Training and Curriculum

Clinical Rotations

Fellows spend two clinical years rotating on the gynecologic oncology services at Cedars-Sinai and Kaiser Permanente. The clinical experience affords the fellows the opportunity to work and operate with eight different gynecologic oncology attendings and provides high-volume exposure to the full complement of surgical techniques, ranging from robotic to complex laparoscopic and ultra-radical surgeries. Fellows also interact with medical oncology and radiation oncology faculty to receive comprehensive training in the appropriate use and management of chemotherapy, targeted therapies and radiation therapy.


The Cedars Sinai Gynecologic Oncology Fellowship includes one year dedicated to research and discovery. Fellows are integrated into the leading-edge research occurring under the leadership of Beth Karlan, MD, in the Women’s Cancer Program at Cedars-Sinai. Fellows may also pursue advanced degree opportunities including obtaining a master of public health, master of science in clinical research or PhD degree, or participate in the UCLA K30 program in translational investigation. The research environment and multitude of opportunities provide an outstanding platform for scientific development and mentorship for the fellows.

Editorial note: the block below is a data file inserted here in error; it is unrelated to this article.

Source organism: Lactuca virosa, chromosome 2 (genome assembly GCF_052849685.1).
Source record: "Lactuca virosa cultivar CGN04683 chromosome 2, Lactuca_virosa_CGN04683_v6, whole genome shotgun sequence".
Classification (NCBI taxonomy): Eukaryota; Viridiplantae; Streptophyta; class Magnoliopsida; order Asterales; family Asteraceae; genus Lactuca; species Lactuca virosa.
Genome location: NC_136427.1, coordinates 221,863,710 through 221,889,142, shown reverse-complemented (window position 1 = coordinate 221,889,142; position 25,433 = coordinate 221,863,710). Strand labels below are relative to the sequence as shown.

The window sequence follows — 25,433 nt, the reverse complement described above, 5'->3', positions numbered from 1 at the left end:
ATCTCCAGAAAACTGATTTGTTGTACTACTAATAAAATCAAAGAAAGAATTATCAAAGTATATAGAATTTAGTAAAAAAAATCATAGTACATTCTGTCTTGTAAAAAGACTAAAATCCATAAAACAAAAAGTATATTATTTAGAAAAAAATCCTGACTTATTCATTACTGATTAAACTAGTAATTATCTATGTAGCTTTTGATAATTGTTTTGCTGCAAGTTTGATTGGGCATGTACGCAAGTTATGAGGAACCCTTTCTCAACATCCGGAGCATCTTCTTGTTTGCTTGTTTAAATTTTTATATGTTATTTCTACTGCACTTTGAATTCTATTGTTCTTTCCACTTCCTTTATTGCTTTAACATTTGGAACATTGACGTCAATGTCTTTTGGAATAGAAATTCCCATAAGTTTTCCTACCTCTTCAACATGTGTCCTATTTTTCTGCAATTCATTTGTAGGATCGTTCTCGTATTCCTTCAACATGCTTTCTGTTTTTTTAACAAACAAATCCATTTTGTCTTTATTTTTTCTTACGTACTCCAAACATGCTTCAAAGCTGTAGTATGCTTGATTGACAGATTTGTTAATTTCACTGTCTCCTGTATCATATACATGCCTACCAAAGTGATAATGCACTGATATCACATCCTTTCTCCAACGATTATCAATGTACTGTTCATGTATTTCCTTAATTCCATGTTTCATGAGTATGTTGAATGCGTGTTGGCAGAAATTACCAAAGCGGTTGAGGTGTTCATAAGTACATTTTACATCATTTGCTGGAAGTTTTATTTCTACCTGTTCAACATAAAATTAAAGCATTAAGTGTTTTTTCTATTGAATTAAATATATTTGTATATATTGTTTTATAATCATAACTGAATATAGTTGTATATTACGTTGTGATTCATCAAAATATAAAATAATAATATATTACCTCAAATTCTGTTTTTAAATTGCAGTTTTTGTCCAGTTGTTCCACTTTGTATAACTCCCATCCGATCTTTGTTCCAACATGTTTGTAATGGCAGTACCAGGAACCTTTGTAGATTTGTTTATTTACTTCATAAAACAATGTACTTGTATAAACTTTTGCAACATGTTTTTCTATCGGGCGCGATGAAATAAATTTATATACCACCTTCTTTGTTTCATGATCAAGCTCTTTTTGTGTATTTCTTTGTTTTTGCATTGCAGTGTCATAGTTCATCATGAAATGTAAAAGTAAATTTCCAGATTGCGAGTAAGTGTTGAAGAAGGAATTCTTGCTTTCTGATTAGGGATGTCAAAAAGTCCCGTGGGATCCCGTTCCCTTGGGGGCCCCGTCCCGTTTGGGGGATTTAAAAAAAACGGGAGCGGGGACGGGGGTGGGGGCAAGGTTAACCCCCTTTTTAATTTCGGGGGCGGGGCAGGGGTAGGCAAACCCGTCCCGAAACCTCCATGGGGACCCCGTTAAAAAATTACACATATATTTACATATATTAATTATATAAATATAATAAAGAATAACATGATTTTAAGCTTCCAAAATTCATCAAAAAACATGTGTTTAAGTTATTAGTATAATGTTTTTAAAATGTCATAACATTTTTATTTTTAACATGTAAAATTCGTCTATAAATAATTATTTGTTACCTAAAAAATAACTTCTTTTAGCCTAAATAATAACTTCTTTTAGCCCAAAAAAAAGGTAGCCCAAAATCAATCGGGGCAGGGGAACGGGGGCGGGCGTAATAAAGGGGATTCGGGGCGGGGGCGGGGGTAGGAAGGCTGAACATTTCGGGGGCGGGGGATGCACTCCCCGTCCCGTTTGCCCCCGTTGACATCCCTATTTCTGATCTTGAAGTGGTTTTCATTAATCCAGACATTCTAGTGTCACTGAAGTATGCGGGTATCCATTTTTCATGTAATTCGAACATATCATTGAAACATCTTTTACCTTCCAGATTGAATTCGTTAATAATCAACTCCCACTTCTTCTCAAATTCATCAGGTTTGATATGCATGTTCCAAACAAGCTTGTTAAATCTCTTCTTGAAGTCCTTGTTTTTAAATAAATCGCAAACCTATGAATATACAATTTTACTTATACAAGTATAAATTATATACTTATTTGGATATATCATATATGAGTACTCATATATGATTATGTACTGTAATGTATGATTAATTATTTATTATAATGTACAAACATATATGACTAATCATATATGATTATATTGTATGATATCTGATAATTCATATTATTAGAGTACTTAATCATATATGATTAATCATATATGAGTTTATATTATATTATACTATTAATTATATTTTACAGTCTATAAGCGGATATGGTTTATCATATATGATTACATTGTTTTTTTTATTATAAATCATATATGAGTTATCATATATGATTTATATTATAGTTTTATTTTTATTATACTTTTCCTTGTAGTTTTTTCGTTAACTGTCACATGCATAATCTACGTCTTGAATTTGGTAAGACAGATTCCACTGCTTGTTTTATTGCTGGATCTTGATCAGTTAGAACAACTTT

Didactic Curriculum

The clinical and research training are augmented by a robust weekly didactic curriculum that covers the educational topics outlined in the American Board of Obstetrics and Gynecology's Guide to Learning in Gynecologic Oncology. Speakers from gynecologic oncology, medical oncology, radiation oncology, pathology, palliative care, internal medicine, surgery, biostatistics, epidemiology and other relevant departments are recruited to participate in the lecture series. Clinical fellows also participate in weekly multidisciplinary patient care conferences, preoperative conferences, tumor boards and pathology conferences, grand rounds and morbidity and mortality conferences. Fellows participate in monthly journal clubs, which focus on recently published studies that have the potential to cause controversy or change practice patterns in the field of gynecologic oncology.